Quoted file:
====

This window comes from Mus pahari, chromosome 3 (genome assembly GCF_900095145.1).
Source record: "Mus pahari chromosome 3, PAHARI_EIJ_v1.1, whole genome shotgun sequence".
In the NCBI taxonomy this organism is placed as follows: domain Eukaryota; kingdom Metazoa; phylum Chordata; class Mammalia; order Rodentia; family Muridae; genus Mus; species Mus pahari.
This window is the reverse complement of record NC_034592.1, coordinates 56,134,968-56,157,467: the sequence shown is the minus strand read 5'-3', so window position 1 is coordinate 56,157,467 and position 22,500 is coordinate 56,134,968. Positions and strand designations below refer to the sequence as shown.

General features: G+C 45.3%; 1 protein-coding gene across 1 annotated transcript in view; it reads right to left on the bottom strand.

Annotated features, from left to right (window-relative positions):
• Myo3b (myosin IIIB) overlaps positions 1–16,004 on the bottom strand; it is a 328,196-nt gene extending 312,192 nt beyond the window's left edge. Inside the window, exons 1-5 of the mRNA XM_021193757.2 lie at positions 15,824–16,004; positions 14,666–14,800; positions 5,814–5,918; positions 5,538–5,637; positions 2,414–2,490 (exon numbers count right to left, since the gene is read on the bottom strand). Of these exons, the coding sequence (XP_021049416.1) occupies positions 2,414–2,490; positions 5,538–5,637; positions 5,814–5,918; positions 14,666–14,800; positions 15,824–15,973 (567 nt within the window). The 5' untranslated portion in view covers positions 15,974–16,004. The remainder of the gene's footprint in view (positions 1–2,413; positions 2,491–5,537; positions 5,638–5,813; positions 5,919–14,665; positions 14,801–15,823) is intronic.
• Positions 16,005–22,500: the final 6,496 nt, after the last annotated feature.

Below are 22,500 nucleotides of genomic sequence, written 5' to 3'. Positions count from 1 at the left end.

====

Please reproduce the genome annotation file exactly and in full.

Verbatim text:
This window comes from Mus pahari, chromosome 3 (genome assembly GCF_900095145.1).
Source record: "Mus pahari chromosome 3, PAHARI_EIJ_v1.1, whole genome shotgun sequence".
In the NCBI taxonomy this organism is placed as follows: domain Eukaryota; kingdom Metazoa; phylum Chordata; class Mammalia; order Rodentia; family Muridae; genus Mus; species Mus pahari.
This window is the reverse complement of record NC_034592.1, coordinates 56,134,968-56,157,467: the sequence shown is the minus strand read 5'-3', so window position 1 is coordinate 56,157,467 and position 22,500 is coordinate 56,134,968. Positions and strand designations below refer to the sequence as shown.

General features: G+C 45.3%; 1 protein-coding gene across 1 annotated transcript in view; it reads right to left on the bottom strand.

Annotated features, from left to right (window-relative positions):
• Myo3b (myosin IIIB) overlaps positions 1–16,004 on the bottom strand; it is a 328,196-nt gene extending 312,192 nt beyond the window's left edge. Inside the window, exons 1-5 of the mRNA XM_021193757.2 lie at positions 15,824–16,004; positions 14,666–14,800; positions 5,814–5,918; positions 5,538–5,637; positions 2,414–2,490 (exon numbers count right to left, since the gene is read on the bottom strand). Of these exons, the coding sequence (XP_021049416.1) occupies positions 2,414–2,490; positions 5,538–5,637; positions 5,814–5,918; positions 14,666–14,800; positions 15,824–15,973 (567 nt within the window). The 5' untranslated portion in view covers positions 15,974–16,004. The remainder of the gene's footprint in view (positions 1–2,413; positions 2,491–5,537; positions 5,638–5,813; positions 5,919–14,665; positions 14,801–15,823) is intronic.
• Positions 16,005–22,500: the final 6,496 nt, after the last annotated feature.

Below are 22,500 nucleotides of genomic sequence, written 5' to 3'. Positions count from 1 at the left end.